ROSAURA. There, four-footed Fury, blast Engender'd brute, without the wit Of brute, or mouth to match the bit Of man--art satisfied at last? Who, when thunder roll'd aloof, Tow'rd the spheres of fire your ears Pricking, and the granite kicking Into lightning with your hoof, Among the tempest-shatter'd crags Shattering your luckless rider Back into the tempest pass'd? There then lie to starve and die, Or find another Phaeton Mad-mettled as yourself; for I, Wearied, worried, and for-done, Alone will down the mountain try, That knits his brows against the sun.

FIFE (as to his mule). There, thou mis-begotten thing, Long-ear'd lightning, tail'd tornado, Griffin-hoof-in hurricano, (I might swear till I were almost Hoarse with roaring Asonante) Who forsooth because our betters Would begin to kick and fling You forthwith your noble mind Must prove, and kick me off behind, Tow'rd the very centre whither Gravity was most inclined. There where you have made your bed In it lie; for, wet or dry, Let what will for me betide you, Burning, blowing, freezing, hailing; Famine waste you: devil ride you: Tempest baste you black and blue: (To Rosaura.) There! I think in downright railing I can hold my own with you.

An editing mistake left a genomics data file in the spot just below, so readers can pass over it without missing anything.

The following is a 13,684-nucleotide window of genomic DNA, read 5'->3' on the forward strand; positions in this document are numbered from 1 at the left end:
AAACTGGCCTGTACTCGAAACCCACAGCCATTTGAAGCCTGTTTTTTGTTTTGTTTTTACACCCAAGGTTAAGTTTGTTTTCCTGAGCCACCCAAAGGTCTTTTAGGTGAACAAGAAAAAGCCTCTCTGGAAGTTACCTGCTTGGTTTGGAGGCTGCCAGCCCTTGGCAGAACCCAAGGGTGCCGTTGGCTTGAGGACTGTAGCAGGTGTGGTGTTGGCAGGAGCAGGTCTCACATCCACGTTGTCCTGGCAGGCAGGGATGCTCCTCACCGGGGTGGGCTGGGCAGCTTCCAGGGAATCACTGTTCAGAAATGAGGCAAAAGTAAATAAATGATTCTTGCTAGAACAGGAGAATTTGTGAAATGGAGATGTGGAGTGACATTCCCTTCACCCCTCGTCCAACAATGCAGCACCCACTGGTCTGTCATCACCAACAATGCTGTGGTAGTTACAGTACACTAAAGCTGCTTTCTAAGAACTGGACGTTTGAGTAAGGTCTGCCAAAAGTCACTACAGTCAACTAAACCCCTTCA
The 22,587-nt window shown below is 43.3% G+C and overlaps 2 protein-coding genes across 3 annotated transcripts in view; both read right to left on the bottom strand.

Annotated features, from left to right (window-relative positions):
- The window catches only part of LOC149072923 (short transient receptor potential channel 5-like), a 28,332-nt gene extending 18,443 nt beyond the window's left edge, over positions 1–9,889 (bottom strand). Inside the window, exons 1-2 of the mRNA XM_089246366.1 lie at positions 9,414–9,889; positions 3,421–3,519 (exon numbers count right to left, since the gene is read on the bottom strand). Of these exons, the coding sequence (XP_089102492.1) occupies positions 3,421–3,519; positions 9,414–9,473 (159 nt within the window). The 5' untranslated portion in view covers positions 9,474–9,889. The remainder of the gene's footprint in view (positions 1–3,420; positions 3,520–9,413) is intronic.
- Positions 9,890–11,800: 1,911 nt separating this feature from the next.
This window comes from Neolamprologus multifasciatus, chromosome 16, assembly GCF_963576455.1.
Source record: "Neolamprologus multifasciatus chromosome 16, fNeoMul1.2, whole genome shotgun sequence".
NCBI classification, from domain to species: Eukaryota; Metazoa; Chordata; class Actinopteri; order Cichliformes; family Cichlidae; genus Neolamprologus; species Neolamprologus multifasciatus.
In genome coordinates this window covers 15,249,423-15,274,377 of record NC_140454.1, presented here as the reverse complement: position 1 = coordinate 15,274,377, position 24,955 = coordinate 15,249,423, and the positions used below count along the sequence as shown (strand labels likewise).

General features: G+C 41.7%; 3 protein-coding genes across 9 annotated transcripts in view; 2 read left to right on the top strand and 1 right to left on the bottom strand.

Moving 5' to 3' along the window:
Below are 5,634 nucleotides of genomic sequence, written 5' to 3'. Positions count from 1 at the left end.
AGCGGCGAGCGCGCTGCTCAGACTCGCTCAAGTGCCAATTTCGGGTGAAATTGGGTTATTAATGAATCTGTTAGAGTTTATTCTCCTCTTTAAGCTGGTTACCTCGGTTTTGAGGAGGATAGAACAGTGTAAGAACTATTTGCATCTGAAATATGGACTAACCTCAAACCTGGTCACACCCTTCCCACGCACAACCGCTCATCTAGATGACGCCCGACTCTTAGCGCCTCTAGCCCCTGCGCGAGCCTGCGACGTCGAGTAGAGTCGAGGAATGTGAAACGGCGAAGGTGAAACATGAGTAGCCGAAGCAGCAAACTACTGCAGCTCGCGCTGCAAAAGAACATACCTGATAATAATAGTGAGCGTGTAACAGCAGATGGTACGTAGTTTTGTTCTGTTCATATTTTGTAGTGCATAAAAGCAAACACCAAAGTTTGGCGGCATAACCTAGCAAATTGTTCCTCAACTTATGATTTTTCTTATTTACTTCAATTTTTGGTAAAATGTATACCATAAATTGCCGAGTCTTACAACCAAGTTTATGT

ROS. Ah, my good Fife, whose merry loyal pipe, Come weal, come woe, is never out of tune What, you in the same plight too?

FIFE. Ay; And madam--sir--hereby desire, When you your own adventures sing Another time in lofty rhyme, You don't forget the trusty squire Who went with you Don-quixoting.

ROS. Well, my good fellow--to leave Pegasus Who scarce can serve us than our horses worse-- They say no one should rob another of The single satisfaction he has left Of singing his own sorrows; one so great, So says some great philosopher, that trouble Were worth encount'ring only for the sake Of weeping over--what perhaps you know Some poet calls the 'luxury of woe.'

FIFE. Had I the poet or philosopher In the place of her that kick'd me off to ride, I'd test his theory upon his hide. But no bones broken, madam--sir, I mean?--

ROS. A scratch here that a handkerchief will heal-- And you?--

FIFE. A scratch in /quiddity/, or kind: But not in '/quo/'--my wounds are all behind. But, as you say, to stop this strain, Which, somehow, once one's in the vein, Comes clattering after--there again!-- What are we twain--deuce take't!--we two, I mean, to do--drench'd through and through-- Oh, I shall choke of rhymes, which I believe Are all that we shall have to live on here.

ROS. What, is our victual gone too?--